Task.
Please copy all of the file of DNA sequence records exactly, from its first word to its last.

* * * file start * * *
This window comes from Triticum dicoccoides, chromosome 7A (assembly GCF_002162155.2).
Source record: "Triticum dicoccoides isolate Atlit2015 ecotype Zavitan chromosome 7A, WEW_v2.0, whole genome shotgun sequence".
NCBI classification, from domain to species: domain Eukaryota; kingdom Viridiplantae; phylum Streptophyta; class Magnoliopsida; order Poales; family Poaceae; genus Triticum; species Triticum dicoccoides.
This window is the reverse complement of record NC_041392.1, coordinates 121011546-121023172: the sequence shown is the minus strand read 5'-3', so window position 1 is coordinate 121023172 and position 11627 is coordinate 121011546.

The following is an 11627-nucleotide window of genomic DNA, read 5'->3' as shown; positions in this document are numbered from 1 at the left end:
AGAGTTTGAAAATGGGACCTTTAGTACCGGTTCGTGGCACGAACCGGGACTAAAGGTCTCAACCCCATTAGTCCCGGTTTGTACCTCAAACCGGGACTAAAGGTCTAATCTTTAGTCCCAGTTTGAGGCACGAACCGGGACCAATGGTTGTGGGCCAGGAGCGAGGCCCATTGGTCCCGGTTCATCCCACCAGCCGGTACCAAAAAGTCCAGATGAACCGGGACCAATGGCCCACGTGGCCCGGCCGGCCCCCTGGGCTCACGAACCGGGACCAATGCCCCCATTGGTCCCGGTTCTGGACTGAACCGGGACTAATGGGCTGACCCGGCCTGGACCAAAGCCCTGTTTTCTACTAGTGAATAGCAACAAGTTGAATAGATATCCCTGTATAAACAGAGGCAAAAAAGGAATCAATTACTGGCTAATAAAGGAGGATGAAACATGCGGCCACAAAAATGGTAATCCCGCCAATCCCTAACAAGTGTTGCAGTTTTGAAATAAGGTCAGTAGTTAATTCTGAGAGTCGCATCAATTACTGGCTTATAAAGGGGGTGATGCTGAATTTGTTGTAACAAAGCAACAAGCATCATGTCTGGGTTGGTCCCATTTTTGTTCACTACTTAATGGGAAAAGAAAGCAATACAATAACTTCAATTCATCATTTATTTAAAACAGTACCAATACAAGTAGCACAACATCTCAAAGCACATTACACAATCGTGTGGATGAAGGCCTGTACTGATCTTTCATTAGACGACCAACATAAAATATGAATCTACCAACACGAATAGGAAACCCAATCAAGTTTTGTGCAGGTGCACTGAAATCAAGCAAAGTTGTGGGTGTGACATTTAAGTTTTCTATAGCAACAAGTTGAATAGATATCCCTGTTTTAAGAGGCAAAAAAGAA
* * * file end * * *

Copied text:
This window comes from Triticum dicoccoides, chromosome 7A (assembly GCF_002162155.2).
Source record: "Triticum dicoccoides isolate Atlit2015 ecotype Zavitan chromosome 7A, WEW_v2.0, whole genome shotgun sequence".
NCBI classification, from domain to species: domain Eukaryota; kingdom Viridiplantae; phylum Streptophyta; class Magnoliopsida; order Poales; family Poaceae; genus Triticum; species Triticum dicoccoides.
This window is the reverse complement of record NC_041392.1, coordinates 121011546-121023172: the sequence shown is the minus strand read 5'-3', so window position 1 is coordinate 121023172 and position 11627 is coordinate 121011546.

The following is an 11627-nucleotide window of genomic DNA, read 5'->3' as shown; positions in this document are numbered from 1 at the left end:
AGAGTTTGAAAATGGGACCTTTAGTACCGGTTCGTGGCACGAACCGGGACTAAAGGTCTCAACCCCATTAGTCCCGGTTTGTACCTCAAACCGGGACTAAAGGTCTAATCTTTAGTCCCAGTTTGAGGCACGAACCGGGACCAATGGTTGTGGGCCAGGAGCGAGGCCCATTGGTCCCGGTTCATCCCACCAGCCGGTACCAAAAAGTCCAGATGAACCGGGACCAATGGCCCACGTGGCCCGGCCGGCCCCCTGGGCTCACGAACCGGGACCAATGCCCCCATTGGTCCCGGTTCTGGACTGAACCGGGACTAATGGGCTGACCCGGCCTGGACCAAAGCCCTGTTTTCTACTAGTGAATAGCAACAAGTTGAATAGATATCCCTGTATAAACAGAGGCAAAAAAGGAATCAATTACTGGCTAATAAAGGAGGATGAAACATGCGGCCACAAAAATGGTAATCCCGCCAATCCCTAACAAGTGTTGCAGTTTTGAAATAAGGTCAGTAGTTAATTCTGAGAGTCGCATCAATTACTGGCTTATAAAGGGGGTGATGCTGAATTTGTTGTAACAAAGCAACAAGCATCATGTCTGGGTTGGTCCCATTTTTGTTCACTACTTAATGGGAAAAGAAAGCAATACAATAACTTCAATTCATCATTTATTTAAAACAGTACCAATACAAGTAGCACAACATCTCAAAGCACATTACACAATCGTGTGGATGAAGGCCTGTACTGATCTTTCATTAGACGACCAACATAAAATATGAATCTACCAACACGAATAGGAAACCCAATCAAGTTTTGTGCAGGTGCACTGAAATCAAGCAAAGTTGTGGGTGTGACATTTAAGTTTTCTATAGCAACAAGTTGAATAGATATCCCTGTTTTAAGAGGCAAAAAAGAA